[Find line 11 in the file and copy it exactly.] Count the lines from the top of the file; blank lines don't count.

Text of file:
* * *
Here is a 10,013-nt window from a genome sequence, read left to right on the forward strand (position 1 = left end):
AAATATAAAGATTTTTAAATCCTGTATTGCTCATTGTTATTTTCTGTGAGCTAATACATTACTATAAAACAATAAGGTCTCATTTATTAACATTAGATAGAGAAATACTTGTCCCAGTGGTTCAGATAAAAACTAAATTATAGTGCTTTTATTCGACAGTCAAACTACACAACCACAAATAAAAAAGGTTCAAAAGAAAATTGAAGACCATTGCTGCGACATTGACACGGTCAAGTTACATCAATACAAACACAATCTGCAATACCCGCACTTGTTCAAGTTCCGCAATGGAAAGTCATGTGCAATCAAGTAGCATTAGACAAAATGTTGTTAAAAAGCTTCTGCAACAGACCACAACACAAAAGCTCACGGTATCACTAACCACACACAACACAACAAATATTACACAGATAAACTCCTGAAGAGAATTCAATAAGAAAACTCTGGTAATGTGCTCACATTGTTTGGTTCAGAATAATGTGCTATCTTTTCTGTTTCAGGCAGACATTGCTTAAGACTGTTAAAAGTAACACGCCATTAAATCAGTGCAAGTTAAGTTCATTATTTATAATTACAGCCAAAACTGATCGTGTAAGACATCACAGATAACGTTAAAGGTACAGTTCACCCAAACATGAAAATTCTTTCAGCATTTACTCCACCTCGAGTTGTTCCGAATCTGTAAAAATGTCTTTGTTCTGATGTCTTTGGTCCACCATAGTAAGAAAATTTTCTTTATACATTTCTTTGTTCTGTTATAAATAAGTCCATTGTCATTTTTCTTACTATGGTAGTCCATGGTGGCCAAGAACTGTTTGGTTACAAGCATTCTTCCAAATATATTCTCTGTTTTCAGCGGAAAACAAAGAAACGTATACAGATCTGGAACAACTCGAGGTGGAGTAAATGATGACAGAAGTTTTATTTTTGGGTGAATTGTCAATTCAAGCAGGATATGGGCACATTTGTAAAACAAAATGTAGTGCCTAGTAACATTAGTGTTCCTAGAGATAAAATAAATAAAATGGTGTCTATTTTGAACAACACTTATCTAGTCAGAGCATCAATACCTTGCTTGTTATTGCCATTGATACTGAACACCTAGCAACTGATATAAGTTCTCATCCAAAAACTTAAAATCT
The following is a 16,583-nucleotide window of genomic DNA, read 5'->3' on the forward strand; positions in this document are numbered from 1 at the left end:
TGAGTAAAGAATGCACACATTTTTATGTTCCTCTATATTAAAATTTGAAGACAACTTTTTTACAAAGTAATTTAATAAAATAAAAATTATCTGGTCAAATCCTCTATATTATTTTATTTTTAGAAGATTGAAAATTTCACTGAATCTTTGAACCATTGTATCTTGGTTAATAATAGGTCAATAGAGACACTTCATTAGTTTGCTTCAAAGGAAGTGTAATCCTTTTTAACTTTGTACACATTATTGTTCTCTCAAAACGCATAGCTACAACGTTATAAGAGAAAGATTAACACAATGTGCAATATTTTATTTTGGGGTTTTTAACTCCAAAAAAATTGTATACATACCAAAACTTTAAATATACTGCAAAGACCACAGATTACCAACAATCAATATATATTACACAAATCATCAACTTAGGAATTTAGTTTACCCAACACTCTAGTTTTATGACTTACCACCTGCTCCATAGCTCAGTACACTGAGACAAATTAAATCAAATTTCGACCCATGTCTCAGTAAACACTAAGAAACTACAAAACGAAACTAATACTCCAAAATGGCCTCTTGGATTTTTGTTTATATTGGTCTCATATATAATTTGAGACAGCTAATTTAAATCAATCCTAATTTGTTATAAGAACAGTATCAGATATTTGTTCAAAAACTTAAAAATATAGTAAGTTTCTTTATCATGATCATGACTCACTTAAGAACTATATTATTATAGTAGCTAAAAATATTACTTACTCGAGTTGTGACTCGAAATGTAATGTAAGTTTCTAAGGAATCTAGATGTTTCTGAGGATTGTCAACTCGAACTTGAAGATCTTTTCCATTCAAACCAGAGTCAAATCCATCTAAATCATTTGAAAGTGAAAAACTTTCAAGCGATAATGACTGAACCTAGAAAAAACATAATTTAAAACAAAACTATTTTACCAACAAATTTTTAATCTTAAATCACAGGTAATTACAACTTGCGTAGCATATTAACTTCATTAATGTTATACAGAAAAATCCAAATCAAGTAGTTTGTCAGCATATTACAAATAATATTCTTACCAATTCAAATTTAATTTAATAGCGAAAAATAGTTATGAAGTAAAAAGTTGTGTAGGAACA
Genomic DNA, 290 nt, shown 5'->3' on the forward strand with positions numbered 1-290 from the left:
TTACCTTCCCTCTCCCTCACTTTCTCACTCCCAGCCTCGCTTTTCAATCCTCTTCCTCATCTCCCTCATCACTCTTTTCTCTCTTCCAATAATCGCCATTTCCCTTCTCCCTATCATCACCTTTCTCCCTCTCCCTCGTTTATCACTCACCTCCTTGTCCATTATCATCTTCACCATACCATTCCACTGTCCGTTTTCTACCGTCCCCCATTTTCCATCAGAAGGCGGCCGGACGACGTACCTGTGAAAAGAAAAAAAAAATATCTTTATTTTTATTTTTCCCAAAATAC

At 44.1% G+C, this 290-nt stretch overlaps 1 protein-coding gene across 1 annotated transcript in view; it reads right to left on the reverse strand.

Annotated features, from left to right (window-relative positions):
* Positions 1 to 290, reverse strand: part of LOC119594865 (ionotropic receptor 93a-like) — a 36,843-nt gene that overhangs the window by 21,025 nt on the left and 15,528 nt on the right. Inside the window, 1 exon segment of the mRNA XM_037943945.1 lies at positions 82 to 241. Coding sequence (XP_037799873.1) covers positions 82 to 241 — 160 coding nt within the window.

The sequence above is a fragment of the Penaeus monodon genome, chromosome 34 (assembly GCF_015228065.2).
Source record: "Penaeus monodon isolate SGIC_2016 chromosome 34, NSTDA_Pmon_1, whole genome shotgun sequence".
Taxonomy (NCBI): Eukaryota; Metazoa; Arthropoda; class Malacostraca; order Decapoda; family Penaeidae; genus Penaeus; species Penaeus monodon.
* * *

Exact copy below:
Source record: "Penaeus monodon isolate SGIC_2016 chromosome 34, NSTDA_Pmon_1, whole genome shotgun sequence".